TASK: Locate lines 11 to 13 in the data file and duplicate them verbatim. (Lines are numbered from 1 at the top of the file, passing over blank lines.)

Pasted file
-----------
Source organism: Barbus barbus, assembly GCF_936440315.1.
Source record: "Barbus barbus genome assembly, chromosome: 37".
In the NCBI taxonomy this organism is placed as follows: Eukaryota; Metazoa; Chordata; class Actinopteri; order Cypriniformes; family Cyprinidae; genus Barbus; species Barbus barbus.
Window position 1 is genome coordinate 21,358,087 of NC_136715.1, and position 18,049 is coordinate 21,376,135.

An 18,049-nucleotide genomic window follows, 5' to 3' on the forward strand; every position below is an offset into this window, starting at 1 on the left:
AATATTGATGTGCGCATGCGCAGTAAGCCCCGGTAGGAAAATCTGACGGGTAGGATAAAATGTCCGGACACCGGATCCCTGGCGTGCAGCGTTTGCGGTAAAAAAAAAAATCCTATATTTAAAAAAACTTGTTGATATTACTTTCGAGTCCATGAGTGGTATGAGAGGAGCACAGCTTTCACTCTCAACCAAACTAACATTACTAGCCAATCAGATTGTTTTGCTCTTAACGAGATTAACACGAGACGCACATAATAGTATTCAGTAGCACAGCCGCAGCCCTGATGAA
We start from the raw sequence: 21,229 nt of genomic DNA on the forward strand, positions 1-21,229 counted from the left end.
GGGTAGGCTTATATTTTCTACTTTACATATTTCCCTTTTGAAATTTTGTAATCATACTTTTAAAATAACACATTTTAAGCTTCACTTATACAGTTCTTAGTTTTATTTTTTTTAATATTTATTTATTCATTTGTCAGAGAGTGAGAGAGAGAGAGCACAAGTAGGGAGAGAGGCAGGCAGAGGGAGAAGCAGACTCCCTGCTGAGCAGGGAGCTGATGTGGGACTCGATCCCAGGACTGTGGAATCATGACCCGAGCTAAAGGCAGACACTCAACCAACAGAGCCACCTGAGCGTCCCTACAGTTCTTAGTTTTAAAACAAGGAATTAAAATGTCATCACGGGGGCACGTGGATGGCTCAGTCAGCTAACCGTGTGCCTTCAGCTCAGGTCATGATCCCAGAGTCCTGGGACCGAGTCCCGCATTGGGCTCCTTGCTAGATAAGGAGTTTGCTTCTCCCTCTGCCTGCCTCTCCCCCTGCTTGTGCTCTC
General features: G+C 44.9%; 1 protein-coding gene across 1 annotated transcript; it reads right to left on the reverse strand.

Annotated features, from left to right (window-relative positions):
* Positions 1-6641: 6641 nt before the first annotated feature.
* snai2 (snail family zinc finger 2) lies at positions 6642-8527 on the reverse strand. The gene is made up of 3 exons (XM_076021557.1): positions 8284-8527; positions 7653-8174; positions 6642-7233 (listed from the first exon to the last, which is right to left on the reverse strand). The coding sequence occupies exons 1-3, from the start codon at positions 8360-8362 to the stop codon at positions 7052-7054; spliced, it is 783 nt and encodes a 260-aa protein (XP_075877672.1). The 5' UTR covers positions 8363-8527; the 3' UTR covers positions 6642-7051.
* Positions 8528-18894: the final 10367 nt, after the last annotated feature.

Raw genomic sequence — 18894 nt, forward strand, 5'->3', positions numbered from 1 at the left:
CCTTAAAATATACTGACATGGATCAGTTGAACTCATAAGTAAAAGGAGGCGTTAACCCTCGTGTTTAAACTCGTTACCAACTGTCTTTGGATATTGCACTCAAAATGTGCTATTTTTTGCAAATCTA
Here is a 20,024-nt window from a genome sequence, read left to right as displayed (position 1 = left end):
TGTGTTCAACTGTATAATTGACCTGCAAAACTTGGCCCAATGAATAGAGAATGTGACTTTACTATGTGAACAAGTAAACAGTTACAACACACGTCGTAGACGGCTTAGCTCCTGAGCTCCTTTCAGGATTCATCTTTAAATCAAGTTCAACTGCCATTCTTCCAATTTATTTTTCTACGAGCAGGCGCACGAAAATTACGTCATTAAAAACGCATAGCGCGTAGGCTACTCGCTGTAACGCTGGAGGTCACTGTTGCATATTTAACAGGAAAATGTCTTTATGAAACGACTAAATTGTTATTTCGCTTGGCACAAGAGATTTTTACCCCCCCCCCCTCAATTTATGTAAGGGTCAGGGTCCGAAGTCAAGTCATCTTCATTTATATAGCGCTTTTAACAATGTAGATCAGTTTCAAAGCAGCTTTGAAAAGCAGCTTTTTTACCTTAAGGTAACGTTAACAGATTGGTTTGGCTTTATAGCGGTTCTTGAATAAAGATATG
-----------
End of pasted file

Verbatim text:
* Positions 1-6641: 6641 nt before the first annotated feature.
* snai2 (snail family zinc finger 2) lies at positions 6642-8527 on the reverse strand. The gene is made up of 3 exons (XM_076021557.1): positions 8284-8527; positions 7653-8174; positions 6642-7233 (listed from the first exon to the last, which is right to left on the reverse strand). The coding sequence occupies exons 1-3, from the start codon at positions 8360-8362 to the stop codon at positions 7052-7054; spliced, it is 783 nt and encodes a 260-aa protein (XP_075877672.1). The 5' UTR covers positions 8363-8527; the 3' UTR covers positions 6642-7051.
* Positions 8528-18894: the final 10367 nt, after the last annotated feature.